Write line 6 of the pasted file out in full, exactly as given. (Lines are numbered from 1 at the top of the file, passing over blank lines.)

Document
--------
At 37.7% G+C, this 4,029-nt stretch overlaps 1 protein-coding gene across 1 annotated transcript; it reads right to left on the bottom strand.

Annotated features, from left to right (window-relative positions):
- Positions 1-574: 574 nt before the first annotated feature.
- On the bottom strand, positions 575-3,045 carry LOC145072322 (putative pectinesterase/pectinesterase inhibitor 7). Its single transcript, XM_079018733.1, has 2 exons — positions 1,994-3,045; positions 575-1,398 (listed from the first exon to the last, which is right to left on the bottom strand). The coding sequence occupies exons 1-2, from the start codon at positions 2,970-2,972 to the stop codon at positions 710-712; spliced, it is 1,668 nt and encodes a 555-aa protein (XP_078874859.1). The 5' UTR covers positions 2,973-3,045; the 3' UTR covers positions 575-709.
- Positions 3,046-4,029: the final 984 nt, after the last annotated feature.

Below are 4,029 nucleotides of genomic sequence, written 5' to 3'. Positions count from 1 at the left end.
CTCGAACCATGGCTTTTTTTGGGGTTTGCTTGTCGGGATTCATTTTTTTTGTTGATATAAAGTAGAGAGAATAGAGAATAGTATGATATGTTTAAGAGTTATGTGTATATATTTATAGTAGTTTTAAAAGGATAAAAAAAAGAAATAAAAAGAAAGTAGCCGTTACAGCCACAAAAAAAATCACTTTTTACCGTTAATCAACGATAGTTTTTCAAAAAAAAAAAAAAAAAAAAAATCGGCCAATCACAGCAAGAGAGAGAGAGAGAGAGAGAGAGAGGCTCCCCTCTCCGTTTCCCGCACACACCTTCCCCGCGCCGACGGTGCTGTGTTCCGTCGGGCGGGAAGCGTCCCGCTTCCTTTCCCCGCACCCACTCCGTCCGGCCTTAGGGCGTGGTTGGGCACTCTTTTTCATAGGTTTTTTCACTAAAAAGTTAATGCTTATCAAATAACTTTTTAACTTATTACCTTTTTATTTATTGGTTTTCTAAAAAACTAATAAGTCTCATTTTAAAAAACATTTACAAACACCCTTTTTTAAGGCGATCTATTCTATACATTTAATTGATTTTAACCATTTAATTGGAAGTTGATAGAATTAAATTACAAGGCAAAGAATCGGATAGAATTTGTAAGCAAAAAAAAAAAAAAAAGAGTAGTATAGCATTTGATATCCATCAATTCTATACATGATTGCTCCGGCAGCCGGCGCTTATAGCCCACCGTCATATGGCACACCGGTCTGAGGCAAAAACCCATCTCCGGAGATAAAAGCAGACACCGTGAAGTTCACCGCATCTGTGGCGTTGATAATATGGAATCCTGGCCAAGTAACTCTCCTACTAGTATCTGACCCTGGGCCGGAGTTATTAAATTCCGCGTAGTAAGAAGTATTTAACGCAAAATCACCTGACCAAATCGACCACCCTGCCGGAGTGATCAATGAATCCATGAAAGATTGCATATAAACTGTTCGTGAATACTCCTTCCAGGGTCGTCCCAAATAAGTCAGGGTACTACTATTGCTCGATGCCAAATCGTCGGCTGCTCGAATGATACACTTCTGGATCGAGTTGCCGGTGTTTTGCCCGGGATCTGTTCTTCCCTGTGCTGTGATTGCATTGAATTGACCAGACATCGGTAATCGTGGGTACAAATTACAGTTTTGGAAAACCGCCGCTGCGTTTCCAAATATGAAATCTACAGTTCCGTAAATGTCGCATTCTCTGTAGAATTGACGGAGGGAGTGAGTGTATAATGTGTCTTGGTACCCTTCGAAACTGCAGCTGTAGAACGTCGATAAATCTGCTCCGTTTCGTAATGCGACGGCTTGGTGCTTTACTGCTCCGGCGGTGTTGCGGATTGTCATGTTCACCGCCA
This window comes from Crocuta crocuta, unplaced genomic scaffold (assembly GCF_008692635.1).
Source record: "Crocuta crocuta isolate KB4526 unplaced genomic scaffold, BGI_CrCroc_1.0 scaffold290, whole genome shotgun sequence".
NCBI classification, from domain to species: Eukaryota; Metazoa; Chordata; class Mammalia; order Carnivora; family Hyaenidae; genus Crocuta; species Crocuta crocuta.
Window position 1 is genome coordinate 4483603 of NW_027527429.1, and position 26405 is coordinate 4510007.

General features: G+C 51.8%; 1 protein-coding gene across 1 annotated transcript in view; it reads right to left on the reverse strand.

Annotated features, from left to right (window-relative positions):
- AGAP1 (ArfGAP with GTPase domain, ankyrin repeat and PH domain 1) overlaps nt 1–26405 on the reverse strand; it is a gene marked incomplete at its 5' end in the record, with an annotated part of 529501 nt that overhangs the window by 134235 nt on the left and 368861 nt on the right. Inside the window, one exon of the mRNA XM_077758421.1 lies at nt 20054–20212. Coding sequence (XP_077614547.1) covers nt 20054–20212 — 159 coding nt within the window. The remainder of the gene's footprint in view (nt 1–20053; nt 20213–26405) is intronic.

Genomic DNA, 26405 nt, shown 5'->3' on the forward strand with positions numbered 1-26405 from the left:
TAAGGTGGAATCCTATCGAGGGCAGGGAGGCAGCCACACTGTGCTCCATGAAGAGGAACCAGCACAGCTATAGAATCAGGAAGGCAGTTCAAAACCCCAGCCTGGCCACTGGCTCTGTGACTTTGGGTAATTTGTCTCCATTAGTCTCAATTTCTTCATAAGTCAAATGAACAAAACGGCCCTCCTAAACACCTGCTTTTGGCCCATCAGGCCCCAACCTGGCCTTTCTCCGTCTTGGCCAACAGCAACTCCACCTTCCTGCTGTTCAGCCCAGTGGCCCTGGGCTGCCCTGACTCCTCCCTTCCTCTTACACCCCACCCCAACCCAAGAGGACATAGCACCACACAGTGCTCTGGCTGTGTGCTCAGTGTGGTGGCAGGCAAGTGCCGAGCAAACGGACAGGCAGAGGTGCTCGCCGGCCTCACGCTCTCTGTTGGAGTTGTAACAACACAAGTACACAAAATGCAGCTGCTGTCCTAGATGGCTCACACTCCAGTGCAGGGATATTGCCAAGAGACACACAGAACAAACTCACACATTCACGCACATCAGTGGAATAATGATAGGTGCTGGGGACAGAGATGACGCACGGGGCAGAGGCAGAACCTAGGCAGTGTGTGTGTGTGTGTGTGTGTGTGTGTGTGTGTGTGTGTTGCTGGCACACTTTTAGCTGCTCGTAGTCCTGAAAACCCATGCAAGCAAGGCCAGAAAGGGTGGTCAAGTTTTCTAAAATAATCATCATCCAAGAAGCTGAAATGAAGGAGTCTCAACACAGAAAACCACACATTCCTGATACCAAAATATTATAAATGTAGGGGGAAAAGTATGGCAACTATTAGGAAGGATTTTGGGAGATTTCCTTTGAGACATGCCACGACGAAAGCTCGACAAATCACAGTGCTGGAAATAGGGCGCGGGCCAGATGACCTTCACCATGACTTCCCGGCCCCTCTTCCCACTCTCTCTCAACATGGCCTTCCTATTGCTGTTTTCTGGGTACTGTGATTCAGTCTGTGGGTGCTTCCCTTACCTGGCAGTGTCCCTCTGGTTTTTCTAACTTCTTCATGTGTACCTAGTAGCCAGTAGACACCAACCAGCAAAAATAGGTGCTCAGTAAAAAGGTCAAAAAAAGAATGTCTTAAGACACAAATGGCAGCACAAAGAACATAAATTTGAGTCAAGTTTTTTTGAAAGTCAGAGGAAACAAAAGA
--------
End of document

Below are 4,029 nucleotides of genomic sequence, written 5' to 3'. Positions count from 1 at the left end.